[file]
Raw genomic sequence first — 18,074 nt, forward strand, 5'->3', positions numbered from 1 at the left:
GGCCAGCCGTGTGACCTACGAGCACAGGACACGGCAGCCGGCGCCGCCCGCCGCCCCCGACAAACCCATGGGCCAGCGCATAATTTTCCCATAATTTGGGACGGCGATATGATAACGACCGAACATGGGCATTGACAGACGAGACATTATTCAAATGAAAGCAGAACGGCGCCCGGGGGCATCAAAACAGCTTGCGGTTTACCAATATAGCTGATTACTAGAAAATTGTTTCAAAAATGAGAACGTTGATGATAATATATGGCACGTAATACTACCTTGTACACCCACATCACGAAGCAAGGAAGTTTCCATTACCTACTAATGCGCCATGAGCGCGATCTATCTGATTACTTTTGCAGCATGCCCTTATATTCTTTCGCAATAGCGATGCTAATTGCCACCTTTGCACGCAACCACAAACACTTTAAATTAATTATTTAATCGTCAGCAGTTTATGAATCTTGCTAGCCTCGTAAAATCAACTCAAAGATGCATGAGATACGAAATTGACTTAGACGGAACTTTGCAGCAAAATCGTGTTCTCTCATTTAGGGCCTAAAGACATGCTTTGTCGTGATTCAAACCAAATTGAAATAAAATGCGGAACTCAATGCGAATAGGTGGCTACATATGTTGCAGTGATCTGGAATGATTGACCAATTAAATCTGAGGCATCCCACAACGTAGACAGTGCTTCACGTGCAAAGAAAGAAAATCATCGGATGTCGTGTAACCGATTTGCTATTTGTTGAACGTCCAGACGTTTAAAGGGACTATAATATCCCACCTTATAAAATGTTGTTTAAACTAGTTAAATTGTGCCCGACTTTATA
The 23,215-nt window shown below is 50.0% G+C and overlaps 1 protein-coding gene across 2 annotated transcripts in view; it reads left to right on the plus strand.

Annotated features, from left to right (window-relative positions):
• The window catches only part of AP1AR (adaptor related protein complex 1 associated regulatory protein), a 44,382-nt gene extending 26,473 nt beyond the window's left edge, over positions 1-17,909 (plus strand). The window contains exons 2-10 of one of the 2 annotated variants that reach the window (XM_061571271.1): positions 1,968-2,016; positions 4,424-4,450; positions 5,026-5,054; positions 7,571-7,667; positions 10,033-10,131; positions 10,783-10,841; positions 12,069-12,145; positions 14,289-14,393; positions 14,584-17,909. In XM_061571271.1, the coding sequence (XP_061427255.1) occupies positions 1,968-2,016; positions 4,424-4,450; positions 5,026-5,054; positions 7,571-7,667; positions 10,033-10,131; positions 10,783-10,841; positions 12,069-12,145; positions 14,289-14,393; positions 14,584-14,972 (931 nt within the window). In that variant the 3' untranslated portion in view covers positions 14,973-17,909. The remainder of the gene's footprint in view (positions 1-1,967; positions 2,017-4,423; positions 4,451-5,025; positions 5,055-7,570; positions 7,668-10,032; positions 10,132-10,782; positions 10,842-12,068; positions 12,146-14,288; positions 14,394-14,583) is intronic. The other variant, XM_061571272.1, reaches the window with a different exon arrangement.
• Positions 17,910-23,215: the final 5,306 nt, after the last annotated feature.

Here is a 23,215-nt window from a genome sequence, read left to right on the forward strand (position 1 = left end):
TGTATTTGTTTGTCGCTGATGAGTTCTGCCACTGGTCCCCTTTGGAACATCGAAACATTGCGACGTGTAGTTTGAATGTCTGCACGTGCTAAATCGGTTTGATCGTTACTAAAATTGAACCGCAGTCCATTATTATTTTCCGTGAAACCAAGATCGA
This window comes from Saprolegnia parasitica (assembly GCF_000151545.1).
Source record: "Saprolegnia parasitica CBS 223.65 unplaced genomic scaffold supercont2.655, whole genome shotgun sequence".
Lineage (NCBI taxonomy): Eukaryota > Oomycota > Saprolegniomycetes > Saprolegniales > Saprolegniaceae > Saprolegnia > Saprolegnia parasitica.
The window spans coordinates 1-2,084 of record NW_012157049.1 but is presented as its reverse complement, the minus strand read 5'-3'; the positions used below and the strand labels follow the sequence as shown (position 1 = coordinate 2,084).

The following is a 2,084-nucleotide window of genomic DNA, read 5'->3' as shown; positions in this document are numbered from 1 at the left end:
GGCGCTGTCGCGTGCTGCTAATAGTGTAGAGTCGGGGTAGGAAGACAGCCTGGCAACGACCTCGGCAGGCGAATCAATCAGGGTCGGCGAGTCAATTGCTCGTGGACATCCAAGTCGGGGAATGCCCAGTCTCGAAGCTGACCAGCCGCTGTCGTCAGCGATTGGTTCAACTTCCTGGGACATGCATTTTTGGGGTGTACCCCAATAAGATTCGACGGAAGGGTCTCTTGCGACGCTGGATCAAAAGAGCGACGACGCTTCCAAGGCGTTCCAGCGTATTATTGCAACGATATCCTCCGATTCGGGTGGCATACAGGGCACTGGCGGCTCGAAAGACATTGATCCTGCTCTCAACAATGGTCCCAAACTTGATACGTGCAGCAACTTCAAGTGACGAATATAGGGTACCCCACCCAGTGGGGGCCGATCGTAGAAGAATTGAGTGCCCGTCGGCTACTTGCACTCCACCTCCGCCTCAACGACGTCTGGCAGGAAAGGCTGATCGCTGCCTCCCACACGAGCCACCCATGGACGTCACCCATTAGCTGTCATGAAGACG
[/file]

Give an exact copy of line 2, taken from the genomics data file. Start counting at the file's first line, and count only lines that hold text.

GGCCAGCCGTGTGACCTACGAGCACAGGACACGGCAGCCGGCGCCGCCCGCCGCCCCCGACAAACCCATGGGCCAGCGCATAATTTTCCCATAATTTGGGACGGCGATATGATAACGACCGAACATGGGCATTGACAGACGAGACATTATTCAAATGAAAGCAGAACGGCGCCCGGGGGCATCAAAACAGCTTGCGGTTTACCAATATAGCTGATTACTAGAAAATTGTTTCAAAAATGAGAACGTTGATGATAATATATGGCACGTAATACTACCTTGTACACCCACATCACGAAGCAAGGAAGTTTCCATTACCTACTAATGCGCCATGAGCGCGATCTATCTGATTACTTTTGCAGCATGCCCTTATATTCTTTCGCAATAGCGATGCTAATTGCCACCTTTGCACGCAACCACAAACACTTTAAATTAATTATTTAATCGTCAGCAGTTTATGAATCTTGCTAGCCTCGTAAAATCAACTCAAAGATGCATGAGATACGAAATTGACTTAGACGGAACTTTGCAGCAAAATCGTGTTCTCTCATTTAGGGCCTAAAGACATGCTTTGTCGTGATTCAAACCAAATTGAAATAAAATGCGGAACTCAATGCGAATAGGTGGCTACATATGTTGCAGTGATCTGGAATGATTGACCAATTAAATCTGAGGCATCCCACAACGTAGACAGTGCTTCACGTGCAAAGAAAGAAAATCATCGGATGTCGTGTAACCGATTTGCTATTTGTTGAACGTCCAGACGTTTAAAGGGACTATAATATCCCACCTTATAAAATGTTGTTTAAACTAGTTAAATTGTGCCCGACTTTATA